On an afternoon in early August, forty people kicked a soccer ball across a field in central Massachusetts.
Led by Carlos Uriona of Double Edge Theatre, we kept moving in an improvised swarm as we sent the ball from one person to the next. Though this practice—part physical, intellectual, spiritual—is an element of the company's training, this afternoon a new ensemble was taking shape in those random divinations on the grass. As the ball moved from filmmakers to writers, academics to farmers, we brought to a close the inaugural meeting of The Rural Arts and Culture Working Group.
This kinetic metaphor made sense to a gathering of folks who traveled from across the country to the small town of Ashfield, the home of Double Edge Theatre. We had already witnessed the ensemble's performance of The Odyssey, their annual "summer spectacle" that tells its story across the buildings and environs of its Farm Center. Just as the tale of Odysseus is one of moving forward, however circuitously, toward a homeport, many of this Group's participants had weathered that modern Scylla and Charybdis—airports and cancelled flights—to arrive at their destination.
The Rural Arts and Culture Working Group was the first such meeting of its kind: an intense three day program of conversations, break-out sessions, and panels intended to create a sustainable effort to both share stories and provide advocacy for the diverse efforts within rural arts and culture. Our time together was made possible by Americans for the Arts, Arts and Democracy, The Bush Foundation, The Center for Rural Strategies, Greenfield Community College, The National Endowment of the Arts, and The New England Foundation for the Arts.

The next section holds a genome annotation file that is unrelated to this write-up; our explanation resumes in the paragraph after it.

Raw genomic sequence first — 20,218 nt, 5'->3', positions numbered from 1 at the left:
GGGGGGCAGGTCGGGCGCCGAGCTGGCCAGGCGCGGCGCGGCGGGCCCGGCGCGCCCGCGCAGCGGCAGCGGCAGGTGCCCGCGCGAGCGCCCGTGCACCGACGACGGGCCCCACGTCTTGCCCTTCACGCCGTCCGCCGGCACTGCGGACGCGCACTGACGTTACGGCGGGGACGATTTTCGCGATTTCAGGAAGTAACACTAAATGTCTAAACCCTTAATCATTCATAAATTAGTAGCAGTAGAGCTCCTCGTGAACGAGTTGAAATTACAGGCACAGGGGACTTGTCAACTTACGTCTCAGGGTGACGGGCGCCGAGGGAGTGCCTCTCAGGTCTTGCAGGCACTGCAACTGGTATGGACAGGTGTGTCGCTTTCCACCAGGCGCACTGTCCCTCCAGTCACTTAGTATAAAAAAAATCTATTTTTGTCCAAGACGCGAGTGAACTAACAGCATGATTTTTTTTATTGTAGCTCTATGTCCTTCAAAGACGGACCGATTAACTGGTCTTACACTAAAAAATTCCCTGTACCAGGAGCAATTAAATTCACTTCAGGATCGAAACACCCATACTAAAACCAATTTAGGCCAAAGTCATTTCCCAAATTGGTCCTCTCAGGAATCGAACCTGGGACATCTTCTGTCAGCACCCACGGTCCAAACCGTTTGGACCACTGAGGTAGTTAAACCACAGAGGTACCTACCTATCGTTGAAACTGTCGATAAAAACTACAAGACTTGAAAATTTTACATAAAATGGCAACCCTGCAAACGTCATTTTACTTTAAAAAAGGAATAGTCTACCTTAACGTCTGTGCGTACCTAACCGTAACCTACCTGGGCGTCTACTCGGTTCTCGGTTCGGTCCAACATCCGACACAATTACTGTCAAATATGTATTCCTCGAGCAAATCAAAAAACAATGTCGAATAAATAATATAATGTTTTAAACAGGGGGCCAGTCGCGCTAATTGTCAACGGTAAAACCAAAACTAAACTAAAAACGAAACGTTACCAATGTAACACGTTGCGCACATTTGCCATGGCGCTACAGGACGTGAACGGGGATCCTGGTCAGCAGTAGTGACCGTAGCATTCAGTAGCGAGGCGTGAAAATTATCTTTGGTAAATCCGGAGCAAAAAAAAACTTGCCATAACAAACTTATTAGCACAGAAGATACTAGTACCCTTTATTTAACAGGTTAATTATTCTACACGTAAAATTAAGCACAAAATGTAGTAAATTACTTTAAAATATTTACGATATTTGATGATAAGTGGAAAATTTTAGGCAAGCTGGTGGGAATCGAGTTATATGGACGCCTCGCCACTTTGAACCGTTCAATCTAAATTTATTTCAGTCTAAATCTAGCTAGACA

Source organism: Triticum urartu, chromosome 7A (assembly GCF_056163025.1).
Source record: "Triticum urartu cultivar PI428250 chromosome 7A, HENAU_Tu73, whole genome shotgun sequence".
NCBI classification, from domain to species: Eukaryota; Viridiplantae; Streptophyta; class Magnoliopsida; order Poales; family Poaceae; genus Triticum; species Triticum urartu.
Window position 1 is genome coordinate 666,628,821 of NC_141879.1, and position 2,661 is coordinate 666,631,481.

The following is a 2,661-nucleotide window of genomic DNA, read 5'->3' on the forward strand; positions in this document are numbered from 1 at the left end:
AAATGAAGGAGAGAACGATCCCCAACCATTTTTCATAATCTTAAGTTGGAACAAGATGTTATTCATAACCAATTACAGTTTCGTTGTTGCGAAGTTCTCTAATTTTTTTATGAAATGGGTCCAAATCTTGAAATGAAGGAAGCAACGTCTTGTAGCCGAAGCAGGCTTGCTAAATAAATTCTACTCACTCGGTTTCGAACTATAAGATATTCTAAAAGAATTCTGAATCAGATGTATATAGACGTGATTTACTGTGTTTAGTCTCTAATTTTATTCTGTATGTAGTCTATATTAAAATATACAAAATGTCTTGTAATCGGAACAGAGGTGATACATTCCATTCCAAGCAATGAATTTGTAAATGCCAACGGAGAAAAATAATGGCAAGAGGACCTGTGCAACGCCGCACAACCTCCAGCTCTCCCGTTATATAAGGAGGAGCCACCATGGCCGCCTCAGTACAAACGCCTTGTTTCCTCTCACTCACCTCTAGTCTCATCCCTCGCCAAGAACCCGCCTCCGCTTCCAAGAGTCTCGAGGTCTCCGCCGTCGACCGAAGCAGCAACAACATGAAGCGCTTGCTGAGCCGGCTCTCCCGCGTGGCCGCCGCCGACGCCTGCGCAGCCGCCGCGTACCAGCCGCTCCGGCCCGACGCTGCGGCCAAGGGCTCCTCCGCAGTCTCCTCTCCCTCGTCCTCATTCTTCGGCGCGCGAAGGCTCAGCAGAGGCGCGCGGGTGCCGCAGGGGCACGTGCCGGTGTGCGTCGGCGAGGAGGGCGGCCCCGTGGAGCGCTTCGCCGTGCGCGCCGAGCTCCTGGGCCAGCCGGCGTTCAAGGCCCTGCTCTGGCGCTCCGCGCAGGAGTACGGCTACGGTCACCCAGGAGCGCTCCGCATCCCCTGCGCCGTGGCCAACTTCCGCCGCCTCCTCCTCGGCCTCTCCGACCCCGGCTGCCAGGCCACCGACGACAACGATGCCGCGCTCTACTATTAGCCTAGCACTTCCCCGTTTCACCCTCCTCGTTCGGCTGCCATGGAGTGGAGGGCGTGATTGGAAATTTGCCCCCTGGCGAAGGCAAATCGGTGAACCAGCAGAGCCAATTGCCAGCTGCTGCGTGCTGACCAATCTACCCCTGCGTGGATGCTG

We began our work by starting from these shared points of belief:
- We believe that rural America is changing. Artists and cultural workers are on the front lines of these new definitions of rural place and identity.
- We believe the arts and culture inform policies across all sectors.
- We believe the arts are a primary vehicle for the advancement of cultural values and rights.
- We believe that storytelling and creativity are essential to the health of a community.
- We believe that arts and culture are central to all forms of sustainability.
- We believe that the efforts of artists and cultural workers can empower youth and expand cross-cultural dialogues.
- We believe artists create powerful narratives that transcend rural-urban and international boundaries.
Cross-cultural, interdisciplinary, and intergenerational, we convened with a faith in the power of artmaking to both express and reimagine the cultural life of rural America. As we've all seen art change the lives of individuals and communities, we also feel that it can play a profound role in shaping how rural America is represented in national policy discussions. Artists and cultural practitioners can create powerful narratives and metaphors to a host of policy concerns, from rural broadband to economic development to issues of cultural equity for the changing face of rural America.
Though folks hailed from across geographies and communities and defined "rural," "arts," and "culture" differently, there was a shared sense that a new narrative of rural experience and artmaking was necessary—that new avenues for communication and partnership were essential. Many of us also shared the sense that we were doing this work not for ourselves, but for our children and grandchildren, so that when they come of age they won't have to build this kind of effort again—it will already exist as a resource, a community, and a point of inspiration.